The author unfortunately passed away during the--apparently--final draft stage of the book, and the book was published by iUnverse, and thus lacked an attentive editor, who might have tightened the story somewhat.

Nonetheless, for those readers interested in Trajan and his times without wanting to plod their way through a learned biography, the book should be a good read.

Wednesday, December 10, 2003

The Sacred Land

by H. N. Turteltaub

"In Over the Wine-Dark Sea and The Gryphon’s Skull, H. N. Turteltaub brought to life the teeming world of maritime Greece, in the unsettled years following the death of Alexander the Great. Now Menedemos and Sostratos, those dauntless capitalists of the third century B.C., have set sail again--this time to Phoenicia. There Menedemos will spend the summer trading, while his cousin Sostratos travels inland to the little-known country of Ioudaia, with its strange people and their even stranger religious obsessions.

In theory, Sostratos is going in search of cheap balsam, a perfume much in demand in the Mediterranean world. In truth, scholarly Sostratos just wants to get a good look at a part of the world unknown to most Hellenes. And the last thing he wants is to have to take along a bunch of sailors from the Aphrodite as his bodyguards."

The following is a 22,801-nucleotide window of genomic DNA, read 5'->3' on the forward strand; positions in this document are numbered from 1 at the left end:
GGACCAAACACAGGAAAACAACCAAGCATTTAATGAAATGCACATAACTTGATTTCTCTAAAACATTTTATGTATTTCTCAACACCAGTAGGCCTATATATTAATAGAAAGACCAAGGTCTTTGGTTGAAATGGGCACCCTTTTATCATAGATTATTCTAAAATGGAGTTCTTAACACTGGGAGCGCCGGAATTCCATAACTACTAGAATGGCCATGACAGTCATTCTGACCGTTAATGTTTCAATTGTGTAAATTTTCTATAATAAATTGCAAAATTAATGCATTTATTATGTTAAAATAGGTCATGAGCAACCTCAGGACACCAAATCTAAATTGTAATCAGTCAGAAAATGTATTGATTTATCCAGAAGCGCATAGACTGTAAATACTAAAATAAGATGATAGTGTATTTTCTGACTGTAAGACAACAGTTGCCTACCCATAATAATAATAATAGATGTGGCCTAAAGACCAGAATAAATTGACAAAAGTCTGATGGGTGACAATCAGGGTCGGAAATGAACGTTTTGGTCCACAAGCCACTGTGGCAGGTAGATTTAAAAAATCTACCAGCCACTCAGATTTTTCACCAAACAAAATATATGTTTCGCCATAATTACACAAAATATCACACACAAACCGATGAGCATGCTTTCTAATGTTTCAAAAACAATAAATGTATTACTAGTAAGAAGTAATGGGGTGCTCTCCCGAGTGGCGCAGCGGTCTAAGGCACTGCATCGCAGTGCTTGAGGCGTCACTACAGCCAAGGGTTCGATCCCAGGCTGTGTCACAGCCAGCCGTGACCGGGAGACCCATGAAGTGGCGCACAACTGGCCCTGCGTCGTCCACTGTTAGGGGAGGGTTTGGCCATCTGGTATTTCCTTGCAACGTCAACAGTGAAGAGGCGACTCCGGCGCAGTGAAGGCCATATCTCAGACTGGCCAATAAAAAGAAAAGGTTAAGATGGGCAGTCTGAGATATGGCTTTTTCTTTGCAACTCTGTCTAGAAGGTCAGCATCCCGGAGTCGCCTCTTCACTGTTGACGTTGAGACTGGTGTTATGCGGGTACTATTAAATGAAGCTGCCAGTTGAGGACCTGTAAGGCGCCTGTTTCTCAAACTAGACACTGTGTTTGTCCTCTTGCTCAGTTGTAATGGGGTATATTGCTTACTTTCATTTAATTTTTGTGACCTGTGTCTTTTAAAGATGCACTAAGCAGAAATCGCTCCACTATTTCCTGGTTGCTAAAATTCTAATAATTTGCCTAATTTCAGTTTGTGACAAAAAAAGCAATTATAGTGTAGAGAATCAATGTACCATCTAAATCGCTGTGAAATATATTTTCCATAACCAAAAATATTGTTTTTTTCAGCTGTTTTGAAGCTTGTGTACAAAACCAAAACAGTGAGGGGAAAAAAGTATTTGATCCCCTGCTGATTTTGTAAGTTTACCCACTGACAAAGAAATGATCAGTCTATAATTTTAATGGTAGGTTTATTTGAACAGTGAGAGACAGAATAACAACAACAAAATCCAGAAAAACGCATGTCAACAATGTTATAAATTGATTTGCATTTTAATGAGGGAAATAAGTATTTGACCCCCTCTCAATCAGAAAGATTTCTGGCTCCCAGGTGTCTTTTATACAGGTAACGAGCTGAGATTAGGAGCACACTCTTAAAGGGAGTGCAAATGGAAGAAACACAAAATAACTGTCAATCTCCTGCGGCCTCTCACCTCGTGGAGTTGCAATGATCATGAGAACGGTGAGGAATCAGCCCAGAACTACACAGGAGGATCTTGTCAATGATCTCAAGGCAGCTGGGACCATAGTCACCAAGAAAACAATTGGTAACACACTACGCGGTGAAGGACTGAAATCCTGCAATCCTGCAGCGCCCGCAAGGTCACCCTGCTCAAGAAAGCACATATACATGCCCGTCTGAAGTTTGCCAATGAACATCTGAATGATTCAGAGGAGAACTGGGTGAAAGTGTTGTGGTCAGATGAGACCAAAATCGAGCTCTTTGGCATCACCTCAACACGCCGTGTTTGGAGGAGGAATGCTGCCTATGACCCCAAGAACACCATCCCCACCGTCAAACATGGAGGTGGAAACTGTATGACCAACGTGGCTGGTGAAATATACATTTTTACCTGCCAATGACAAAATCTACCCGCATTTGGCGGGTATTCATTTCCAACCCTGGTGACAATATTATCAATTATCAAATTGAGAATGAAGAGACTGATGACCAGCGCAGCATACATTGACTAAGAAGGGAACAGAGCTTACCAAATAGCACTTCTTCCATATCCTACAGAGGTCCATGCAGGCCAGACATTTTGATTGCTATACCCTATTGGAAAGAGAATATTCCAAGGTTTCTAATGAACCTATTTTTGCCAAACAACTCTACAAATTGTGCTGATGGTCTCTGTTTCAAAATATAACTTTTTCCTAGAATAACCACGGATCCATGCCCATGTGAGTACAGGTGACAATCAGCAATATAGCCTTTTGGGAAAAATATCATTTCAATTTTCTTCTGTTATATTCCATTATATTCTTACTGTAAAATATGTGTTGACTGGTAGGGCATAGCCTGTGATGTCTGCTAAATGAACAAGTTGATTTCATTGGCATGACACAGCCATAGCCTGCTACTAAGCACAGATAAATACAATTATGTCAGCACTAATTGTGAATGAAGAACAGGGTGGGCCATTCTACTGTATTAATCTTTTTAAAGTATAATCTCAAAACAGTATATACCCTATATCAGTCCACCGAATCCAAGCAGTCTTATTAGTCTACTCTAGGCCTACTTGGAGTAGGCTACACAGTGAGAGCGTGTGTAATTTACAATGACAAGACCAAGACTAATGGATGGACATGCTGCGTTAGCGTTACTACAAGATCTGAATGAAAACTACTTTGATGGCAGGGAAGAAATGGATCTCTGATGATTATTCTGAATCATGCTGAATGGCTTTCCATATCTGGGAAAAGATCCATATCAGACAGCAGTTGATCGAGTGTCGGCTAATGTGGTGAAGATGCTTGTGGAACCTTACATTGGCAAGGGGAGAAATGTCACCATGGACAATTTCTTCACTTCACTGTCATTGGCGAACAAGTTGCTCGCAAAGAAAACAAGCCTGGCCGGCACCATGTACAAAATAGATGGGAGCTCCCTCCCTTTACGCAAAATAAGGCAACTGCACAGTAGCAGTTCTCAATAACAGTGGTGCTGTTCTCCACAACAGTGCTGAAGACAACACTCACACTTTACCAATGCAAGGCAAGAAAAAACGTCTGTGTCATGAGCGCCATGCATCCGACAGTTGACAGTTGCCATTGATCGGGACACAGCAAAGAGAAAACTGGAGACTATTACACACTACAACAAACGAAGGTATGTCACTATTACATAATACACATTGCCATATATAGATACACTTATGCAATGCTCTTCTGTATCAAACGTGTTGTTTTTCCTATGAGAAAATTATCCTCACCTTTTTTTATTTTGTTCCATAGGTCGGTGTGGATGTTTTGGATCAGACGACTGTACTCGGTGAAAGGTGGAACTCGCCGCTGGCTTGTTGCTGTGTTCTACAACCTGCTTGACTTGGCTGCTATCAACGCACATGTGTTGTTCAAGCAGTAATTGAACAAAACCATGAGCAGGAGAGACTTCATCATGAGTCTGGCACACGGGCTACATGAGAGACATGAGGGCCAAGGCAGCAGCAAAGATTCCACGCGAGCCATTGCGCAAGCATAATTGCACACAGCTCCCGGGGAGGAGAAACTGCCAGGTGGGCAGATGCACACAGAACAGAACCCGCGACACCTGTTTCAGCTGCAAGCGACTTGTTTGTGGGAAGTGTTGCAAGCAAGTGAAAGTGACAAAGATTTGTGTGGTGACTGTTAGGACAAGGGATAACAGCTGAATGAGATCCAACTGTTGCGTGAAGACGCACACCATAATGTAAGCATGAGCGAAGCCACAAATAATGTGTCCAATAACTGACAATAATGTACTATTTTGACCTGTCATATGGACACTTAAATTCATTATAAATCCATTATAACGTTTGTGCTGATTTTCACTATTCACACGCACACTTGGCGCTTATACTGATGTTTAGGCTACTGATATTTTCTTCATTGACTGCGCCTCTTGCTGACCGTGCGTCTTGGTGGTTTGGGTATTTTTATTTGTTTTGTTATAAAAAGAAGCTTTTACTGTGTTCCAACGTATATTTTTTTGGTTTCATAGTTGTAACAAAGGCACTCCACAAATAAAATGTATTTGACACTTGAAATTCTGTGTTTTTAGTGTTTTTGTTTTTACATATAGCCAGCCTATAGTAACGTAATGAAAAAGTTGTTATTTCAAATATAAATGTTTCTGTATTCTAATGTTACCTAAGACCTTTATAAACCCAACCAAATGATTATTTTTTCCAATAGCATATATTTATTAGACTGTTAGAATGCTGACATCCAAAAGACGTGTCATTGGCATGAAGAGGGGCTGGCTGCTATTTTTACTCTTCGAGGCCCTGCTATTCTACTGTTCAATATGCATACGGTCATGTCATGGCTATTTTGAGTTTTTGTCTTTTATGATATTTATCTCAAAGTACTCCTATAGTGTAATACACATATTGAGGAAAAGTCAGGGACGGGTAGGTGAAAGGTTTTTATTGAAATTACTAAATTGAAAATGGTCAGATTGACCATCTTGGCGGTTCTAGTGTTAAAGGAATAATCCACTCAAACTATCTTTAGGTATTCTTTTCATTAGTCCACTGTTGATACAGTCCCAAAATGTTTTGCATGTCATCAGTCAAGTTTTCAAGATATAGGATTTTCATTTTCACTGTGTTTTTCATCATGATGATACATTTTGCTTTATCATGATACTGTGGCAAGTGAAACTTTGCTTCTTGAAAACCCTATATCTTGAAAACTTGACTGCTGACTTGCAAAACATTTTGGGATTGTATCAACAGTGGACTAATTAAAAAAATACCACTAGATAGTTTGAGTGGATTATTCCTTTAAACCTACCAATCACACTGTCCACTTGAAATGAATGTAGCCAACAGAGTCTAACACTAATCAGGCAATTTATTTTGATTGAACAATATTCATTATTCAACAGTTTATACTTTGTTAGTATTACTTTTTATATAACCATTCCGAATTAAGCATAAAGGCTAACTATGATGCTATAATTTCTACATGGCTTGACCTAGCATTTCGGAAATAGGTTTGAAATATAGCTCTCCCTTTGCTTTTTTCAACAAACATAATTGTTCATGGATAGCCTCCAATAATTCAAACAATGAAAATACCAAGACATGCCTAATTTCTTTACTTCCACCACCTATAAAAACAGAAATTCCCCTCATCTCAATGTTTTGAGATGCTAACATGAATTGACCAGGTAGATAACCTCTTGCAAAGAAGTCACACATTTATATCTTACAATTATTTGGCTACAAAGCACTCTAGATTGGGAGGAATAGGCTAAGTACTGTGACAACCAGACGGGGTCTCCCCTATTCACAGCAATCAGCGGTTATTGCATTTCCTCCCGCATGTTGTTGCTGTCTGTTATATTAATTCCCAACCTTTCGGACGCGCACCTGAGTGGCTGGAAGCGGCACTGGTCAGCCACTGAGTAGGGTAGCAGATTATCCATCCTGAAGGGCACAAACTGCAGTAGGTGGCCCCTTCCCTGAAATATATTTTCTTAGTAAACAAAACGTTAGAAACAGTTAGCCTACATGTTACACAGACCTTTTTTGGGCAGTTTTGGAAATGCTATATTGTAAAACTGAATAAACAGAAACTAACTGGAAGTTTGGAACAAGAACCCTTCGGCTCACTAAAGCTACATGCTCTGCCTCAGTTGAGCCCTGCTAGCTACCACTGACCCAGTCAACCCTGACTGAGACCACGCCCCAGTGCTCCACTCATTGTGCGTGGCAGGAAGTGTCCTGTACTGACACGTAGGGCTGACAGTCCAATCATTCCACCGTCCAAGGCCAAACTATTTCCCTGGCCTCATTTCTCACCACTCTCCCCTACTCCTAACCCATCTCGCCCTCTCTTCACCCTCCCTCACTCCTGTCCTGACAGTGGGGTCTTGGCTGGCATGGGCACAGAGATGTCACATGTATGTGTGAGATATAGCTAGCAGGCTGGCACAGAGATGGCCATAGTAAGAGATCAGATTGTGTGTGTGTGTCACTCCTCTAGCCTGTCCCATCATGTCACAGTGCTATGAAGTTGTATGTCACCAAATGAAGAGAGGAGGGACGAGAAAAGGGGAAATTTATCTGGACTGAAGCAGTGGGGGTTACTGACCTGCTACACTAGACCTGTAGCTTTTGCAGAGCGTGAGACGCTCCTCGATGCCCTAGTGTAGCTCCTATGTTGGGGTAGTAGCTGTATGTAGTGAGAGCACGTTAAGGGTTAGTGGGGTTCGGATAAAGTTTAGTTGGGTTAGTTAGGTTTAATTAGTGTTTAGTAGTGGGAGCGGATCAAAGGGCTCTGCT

Get Out or Die

By Jane Finnis

"Ill-fated legionnaires contend with a ruthless band of guerrillas seeking to rid their homeland of unwanted occupiers. Tensions run high as headless bodies begin appearing along the roadways of remote Brigantia, the adopted home of plucky Aurelia Marcella and her sister Albia, who are keepers of the Oak Tree Mansio, an inn catering to the elite of the empire's 'raw new province.' Crudely carved discs bearing the title's ominous words are hung on each new corpse, and the same menacing phrase mysteriously appears on Aurelia's barn shortly before a savage nighttime attack by the 'Shadow-men,' a rebel group believed to be led by a Roman turncoat."

Friday, December 05, 2003

"The Secundus Papyrus"

"Getorius, a physician, and Arcadia, his beautiful wife and medical apprentice, embark on a journey during a time shrouded in mystery.
Getorius and Arcadia are summoned to determine the monk's cause of death. Shortly after, the couple, along with several other colorful characters, are invited to the palace of Galla Placidia, a Gothic Empress and mother of Flavius Placidus, the Emperor of the Western Roman Empire.
While on an impromptu tour of the palace's new mausoleum, an ancient papyrus is found in a booby-trapped wall niche.
One by one those present at the discovery of the papyrus begin to die.
Getorius and Arcadia know the contents of the papyrus could have a huge and devastating effect on not only the empire, but on the future of mankind as well. Wondering when they themselves could fall victim to the killer, they try to answer seemingly endless questions. Was the papyrus forged? Who hid it in the booby-trapped mausoleum? Who knows about it, and what will they do with its contents? And what is the meaning of the symbol of a cockerel or rooster that keeps appearing in unexpected places?"